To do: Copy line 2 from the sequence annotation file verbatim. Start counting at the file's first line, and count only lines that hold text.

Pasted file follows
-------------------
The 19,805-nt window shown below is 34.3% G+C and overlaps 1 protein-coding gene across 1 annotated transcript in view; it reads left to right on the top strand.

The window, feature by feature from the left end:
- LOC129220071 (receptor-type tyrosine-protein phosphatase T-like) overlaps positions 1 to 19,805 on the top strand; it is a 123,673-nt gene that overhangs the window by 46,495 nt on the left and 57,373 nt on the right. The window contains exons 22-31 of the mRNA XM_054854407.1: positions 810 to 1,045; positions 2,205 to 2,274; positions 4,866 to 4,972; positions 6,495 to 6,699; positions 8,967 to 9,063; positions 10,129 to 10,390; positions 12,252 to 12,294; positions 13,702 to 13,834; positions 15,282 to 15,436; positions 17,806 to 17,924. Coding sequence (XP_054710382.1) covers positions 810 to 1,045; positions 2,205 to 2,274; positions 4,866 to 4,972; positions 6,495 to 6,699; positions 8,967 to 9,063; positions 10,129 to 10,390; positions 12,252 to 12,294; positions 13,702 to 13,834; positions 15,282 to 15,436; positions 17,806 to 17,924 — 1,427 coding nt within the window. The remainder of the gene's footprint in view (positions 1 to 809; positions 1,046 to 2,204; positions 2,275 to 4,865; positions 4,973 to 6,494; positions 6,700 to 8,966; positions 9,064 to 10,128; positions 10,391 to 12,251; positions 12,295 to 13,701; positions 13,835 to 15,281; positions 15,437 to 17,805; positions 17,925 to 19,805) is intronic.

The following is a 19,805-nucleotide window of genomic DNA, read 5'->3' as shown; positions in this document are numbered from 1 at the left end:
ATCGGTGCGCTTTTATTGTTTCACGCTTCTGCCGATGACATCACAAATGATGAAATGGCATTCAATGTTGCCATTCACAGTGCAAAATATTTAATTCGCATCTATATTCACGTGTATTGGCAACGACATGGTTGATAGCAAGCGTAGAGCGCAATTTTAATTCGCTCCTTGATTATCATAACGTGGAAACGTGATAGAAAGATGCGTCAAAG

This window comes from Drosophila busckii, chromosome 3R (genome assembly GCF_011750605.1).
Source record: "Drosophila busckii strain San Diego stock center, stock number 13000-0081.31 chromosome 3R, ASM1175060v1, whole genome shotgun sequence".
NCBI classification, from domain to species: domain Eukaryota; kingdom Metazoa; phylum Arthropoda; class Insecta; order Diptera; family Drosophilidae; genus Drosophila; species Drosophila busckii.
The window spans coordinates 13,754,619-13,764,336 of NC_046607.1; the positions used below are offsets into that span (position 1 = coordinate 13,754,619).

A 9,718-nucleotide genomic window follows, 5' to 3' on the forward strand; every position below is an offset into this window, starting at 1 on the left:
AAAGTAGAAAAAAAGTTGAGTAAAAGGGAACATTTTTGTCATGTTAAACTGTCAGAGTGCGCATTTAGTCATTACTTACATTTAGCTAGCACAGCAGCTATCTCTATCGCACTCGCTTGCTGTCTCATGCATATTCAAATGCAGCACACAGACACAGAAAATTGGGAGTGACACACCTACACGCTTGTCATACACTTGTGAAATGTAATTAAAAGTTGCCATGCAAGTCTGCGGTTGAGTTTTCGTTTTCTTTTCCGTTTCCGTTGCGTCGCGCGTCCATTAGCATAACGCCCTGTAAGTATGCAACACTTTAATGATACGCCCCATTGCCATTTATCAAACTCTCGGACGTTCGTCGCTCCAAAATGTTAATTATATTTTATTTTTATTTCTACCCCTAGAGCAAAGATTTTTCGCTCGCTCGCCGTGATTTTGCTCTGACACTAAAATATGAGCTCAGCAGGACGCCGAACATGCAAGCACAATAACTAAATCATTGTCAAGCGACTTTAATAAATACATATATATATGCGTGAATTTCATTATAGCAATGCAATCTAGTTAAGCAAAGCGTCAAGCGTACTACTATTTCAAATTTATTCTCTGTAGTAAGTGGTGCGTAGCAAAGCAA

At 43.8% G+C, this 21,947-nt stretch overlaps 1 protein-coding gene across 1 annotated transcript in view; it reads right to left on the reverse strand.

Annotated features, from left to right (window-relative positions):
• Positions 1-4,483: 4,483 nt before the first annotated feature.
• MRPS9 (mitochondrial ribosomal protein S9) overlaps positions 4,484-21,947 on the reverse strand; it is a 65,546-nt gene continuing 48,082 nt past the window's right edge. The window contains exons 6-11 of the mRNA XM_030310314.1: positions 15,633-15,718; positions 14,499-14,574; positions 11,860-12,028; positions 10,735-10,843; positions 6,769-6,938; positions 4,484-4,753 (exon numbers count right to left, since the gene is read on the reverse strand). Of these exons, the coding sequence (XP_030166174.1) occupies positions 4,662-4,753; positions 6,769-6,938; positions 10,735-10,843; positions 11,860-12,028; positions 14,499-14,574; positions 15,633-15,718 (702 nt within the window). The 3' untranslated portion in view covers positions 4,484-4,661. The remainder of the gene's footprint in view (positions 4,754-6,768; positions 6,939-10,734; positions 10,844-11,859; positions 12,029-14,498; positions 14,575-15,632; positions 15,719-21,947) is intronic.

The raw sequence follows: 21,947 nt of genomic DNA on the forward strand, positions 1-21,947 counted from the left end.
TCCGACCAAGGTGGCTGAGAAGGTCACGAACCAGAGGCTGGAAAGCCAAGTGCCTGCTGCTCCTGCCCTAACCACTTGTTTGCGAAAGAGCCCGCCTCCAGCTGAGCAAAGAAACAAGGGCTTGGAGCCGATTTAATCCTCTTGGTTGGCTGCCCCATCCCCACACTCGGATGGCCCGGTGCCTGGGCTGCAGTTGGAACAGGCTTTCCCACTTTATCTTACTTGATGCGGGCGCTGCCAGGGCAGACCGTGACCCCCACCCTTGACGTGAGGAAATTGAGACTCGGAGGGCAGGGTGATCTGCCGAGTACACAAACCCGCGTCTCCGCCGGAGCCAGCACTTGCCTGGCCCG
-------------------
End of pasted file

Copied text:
The window, feature by feature from the left end: